Law should compose a coherent “body” of law; the right side of the “mouth” should not forbid what the left side requires, although — as noted — good judgment does require weighing contrasting values.
In an imperfect world, various sources of law do in fact ordain conflicting standards of conduct, etc.; that is why we must attend to the “hierarchy of sources” of law — from global-constitutional to domestic-constitutional, and, within each so-called sovereignty, from constitutional to legislative to administrative, etc. Together, those sources should form a coherent body of law.
We therefore return, full cycle, to the necessity for hierarchicalized law whose principal component is rationality — balanced wisdom, circumspect will.
 I offer links to “authorities” with the understanding that, whether Aristotle or Bacon or Einstein or the Supreme Court said something is not the end of the discussion about whether it is true or relevant to a specific inquiry. (Go back)
 I follow Friedrich A. Hayek and others in using initial capital letters for “Rule of Law” and similar fundamental concepts in order to denote that they are “elevated” terms of art. Not every “rule of law” reflects the Rule of Law. That is the key point of this essay. My initial-cap usage throughout the Jurlandia website reflects the crucial distinction between so-called “laws” and that fundamental “Rule of Law” by which the adequacy (rationality, fairness, etc.) of any law or governmental action must be judged. In this regard, I quote an early work by Hayek, The Road to Serfdom (1944, 50th anniv. ed., Chicago, 1994):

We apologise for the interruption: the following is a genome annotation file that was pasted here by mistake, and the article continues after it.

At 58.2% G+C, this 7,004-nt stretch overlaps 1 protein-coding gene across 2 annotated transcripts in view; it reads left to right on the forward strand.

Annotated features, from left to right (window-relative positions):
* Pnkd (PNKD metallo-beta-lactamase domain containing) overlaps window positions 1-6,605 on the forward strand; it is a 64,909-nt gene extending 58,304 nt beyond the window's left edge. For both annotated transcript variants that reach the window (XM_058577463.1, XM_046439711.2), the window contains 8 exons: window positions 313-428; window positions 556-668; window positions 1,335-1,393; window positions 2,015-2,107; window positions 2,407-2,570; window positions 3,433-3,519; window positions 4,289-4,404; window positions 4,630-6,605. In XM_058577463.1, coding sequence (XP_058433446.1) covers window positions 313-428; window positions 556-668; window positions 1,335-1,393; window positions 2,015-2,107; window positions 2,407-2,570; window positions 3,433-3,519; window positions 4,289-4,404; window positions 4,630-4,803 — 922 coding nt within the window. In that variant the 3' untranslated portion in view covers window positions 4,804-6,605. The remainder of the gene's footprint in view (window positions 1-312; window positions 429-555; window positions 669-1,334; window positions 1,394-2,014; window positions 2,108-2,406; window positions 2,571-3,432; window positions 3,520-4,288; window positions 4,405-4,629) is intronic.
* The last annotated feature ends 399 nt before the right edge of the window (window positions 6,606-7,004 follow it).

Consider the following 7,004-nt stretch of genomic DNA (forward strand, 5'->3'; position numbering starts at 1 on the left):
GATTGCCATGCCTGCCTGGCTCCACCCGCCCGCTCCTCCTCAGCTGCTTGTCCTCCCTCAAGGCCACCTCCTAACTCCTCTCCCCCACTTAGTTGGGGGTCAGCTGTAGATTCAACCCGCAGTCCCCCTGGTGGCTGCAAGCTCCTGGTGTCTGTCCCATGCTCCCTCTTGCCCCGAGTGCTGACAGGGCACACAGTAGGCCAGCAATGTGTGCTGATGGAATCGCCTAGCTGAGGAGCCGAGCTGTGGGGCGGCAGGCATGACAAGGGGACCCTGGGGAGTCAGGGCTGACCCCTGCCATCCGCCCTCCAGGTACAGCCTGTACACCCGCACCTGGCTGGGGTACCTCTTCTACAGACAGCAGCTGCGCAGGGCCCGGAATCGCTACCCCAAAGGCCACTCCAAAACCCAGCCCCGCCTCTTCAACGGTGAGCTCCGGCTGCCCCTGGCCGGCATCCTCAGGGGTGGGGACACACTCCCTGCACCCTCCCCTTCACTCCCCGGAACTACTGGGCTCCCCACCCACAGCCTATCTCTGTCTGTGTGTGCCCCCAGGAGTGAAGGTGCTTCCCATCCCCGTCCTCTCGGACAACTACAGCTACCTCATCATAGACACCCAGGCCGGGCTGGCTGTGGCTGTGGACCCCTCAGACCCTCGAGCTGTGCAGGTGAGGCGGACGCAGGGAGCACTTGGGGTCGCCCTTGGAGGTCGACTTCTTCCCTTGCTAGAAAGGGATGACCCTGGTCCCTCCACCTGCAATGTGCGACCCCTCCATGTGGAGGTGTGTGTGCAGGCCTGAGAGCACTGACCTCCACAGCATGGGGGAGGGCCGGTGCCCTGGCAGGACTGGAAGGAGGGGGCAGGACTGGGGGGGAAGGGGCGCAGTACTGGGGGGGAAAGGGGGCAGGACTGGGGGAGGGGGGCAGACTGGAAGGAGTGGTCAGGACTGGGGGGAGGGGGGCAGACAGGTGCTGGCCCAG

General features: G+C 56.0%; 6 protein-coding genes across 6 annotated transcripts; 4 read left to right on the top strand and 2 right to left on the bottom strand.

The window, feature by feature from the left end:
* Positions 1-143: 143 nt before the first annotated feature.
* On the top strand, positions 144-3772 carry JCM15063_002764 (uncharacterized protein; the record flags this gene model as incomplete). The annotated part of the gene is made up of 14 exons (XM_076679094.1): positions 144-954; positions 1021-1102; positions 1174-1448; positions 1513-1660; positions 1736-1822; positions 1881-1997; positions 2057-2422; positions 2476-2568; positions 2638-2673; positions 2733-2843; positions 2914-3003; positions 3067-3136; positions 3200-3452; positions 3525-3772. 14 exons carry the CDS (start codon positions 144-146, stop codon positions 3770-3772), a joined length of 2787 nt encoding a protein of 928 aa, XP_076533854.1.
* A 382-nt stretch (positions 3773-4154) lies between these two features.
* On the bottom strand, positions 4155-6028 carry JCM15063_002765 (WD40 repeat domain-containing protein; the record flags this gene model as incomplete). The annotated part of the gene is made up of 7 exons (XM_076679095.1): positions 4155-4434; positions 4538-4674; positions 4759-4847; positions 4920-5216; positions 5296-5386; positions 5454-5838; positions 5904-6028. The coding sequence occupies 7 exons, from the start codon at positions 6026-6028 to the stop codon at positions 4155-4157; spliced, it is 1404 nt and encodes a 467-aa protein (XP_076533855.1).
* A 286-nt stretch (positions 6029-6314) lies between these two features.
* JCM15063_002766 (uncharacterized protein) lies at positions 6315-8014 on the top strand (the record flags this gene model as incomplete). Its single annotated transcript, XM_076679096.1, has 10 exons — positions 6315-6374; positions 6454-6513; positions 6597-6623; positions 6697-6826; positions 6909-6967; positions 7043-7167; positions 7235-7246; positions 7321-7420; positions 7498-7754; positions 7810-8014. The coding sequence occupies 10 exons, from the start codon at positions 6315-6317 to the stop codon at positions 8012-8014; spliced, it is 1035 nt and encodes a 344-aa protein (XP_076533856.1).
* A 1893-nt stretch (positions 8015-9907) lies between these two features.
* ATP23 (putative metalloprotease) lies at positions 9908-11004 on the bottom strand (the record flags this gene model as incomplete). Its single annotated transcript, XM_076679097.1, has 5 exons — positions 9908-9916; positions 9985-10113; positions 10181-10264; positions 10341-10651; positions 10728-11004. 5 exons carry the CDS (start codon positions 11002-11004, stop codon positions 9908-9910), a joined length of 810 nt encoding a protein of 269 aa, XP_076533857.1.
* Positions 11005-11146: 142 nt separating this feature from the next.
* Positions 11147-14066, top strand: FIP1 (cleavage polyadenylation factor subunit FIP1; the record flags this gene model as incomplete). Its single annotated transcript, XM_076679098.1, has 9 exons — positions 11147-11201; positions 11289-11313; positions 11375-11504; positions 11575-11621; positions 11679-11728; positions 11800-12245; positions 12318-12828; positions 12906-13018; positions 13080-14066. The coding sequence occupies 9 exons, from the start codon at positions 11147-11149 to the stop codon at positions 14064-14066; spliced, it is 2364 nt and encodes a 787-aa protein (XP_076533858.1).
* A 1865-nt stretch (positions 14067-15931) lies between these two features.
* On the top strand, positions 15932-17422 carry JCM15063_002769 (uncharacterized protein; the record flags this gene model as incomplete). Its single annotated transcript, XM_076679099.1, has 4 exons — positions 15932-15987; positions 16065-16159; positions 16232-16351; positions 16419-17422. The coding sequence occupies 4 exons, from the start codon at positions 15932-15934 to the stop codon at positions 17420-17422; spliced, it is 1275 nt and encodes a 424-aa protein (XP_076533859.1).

Nothing distinguishes more clearly conditions in a free country from those in a country under arbitrary government than the observance in the former of the great principles known as the Rule of Law. Stripped of all technicalities, this means that government in all its actions is bound by rules fixed and announced beforehand — rules which make it possible to foresee with fair certainty how the authority will use its coercive powers in given circumstances and to plan one’s individual affairs on the basis of this knowledge. Though this ideal can never be perfectly achieved, since legislators as well as those to whom the administration of the law is intrusted are fallible men, the essential point, that the discretion left to the executive organs wielding coercive power should be reduced as much as possible, is clear enough. While every law restricts individual freedom to some extent by altering the means which people may use in the pursuit of their aims, under the Rule of Law the government is prevented from stultifying individual efforts by ad hoc action. Within the known rules of the game the individual is free to pursue his personal ends and desires, certain that the powers of government will not be used deliberately to frustrate his efforts. [Hayek, Chapter 6, p. 80.]
The above includes the following footnote:
According to the classical exposition by A.V. Dicey in The Law of the Constitution (8th ed.), p. 198, the Rule of Law “means, in the first place, the absolute supremacy or predominance of regular law as opposed to the influence of arbitrary power, and excludes the existence of arbitrariness, of prerogative, or even of wide discretionary authority on the part of government.”